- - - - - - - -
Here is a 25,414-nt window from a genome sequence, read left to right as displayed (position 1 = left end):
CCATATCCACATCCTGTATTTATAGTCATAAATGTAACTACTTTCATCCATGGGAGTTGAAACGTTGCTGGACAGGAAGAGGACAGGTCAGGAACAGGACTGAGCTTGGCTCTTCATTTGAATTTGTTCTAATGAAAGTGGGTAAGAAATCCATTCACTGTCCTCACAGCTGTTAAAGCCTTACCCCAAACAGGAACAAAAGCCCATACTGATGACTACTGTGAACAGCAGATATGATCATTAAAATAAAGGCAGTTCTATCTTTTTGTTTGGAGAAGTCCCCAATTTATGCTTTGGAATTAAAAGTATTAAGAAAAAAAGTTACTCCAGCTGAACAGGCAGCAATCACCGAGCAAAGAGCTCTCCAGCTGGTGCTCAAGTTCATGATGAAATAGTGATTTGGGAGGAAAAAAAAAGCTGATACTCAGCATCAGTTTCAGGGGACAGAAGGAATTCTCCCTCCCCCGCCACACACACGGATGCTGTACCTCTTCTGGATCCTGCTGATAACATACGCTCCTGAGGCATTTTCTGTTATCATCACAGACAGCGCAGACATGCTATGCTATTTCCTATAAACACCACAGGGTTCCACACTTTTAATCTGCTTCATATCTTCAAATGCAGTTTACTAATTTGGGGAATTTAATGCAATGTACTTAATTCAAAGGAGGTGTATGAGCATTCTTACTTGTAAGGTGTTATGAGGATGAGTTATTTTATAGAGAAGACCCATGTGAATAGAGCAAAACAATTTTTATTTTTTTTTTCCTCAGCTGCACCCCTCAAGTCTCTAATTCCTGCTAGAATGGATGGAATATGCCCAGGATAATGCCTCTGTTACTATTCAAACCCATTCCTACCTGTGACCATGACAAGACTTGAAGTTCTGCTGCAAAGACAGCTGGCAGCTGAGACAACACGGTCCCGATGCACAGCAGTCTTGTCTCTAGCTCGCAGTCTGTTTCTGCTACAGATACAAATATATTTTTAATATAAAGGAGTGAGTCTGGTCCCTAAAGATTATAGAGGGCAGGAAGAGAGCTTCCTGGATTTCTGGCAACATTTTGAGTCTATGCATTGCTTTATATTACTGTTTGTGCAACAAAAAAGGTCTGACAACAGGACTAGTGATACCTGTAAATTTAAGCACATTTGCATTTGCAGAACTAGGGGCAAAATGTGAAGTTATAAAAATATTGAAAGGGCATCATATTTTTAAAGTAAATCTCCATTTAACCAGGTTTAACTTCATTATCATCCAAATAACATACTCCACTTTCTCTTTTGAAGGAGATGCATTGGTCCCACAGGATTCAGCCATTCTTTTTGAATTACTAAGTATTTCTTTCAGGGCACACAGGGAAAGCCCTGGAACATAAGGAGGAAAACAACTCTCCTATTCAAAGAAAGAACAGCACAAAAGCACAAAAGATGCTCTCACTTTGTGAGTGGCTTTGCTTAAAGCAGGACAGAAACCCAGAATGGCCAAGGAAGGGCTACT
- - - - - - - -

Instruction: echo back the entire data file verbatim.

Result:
Here is a 25,414-nt window from a genome sequence, read left to right as displayed (position 1 = left end):
CCATATCCACATCCTGTATTTATAGTCATAAATGTAACTACTTTCATCCATGGGAGTTGAAACGTTGCTGGACAGGAAGAGGACAGGTCAGGAACAGGACTGAGCTTGGCTCTTCATTTGAATTTGTTCTAATGAAAGTGGGTAAGAAATCCATTCACTGTCCTCACAGCTGTTAAAGCCTTACCCCAAACAGGAACAAAAGCCCATACTGATGACTACTGTGAACAGCAGATATGATCATTAAAATAAAGGCAGTTCTATCTTTTTGTTTGGAGAAGTCCCCAATTTATGCTTTGGAATTAAAAGTATTAAGAAAAAAAGTTACTCCAGCTGAACAGGCAGCAATCACCGAGCAAAGAGCTCTCCAGCTGGTGCTCAAGTTCATGATGAAATAGTGATTTGGGAGGAAAAAAAAAGCTGATACTCAGCATCAGTTTCAGGGGACAGAAGGAATTCTCCCTCCCCCGCCACACACACGGATGCTGTACCTCTTCTGGATCCTGCTGATAACATACGCTCCTGAGGCATTTTCTGTTATCATCACAGACAGCGCAGACATGCTATGCTATTTCCTATAAACACCACAGGGTTCCACACTTTTAATCTGCTTCATATCTTCAAATGCAGTTTACTAATTTGGGGAATTTAATGCAATGTACTTAATTCAAAGGAGGTGTATGAGCATTCTTACTTGTAAGGTGTTATGAGGATGAGTTATTTTATAGAGAAGACCCATGTGAATAGAGCAAAACAATTTTTATTTTTTTTTTCCTCAGCTGCACCCCTCAAGTCTCTAATTCCTGCTAGAATGGATGGAATATGCCCAGGATAATGCCTCTGTTACTATTCAAACCCATTCCTACCTGTGACCATGACAAGACTTGAAGTTCTGCTGCAAAGACAGCTGGCAGCTGAGACAACACGGTCCCGATGCACAGCAGTCTTGTCTCTAGCTCGCAGTCTGTTTCTGCTACAGATACAAATATATTTTTAATATAAAGGAGTGAGTCTGGTCCCTAAAGATTATAGAGGGCAGGAAGAGAGCTTCCTGGATTTCTGGCAACATTTTGAGTCTATGCATTGCTTTATATTACTGTTTGTGCAACAAAAAAGGTCTGACAACAGGACTAGTGATACCTGTAAATTTAAGCACATTTGCATTTGCAGAACTAGGGGCAAAATGTGAAGTTATAAAAATATTGAAAGGGCATCATATTTTTAAAGTAAATCTCCATTTAACCAGGTTTAACTTCATTATCATCCAAATAACATACTCCACTTTCTCTTTTGAAGGAGATGCATTGGTCCCACAGGATTCAGCCATTCTTTTTGAATTACTAAGTATTTCTTTCAGGGCACACAGGGAAAGCCCTGGAACATAAGGAGGAAAACAACTCTCCTATTCAAAGAAAGAACAGCACAAAAGCACAAAAGATGCTCTCACTTTGTGAGTGGCTTTGCTTAAAGCAGGACAGAAACCCAGAATGGCCAAGGAAGGGCTACT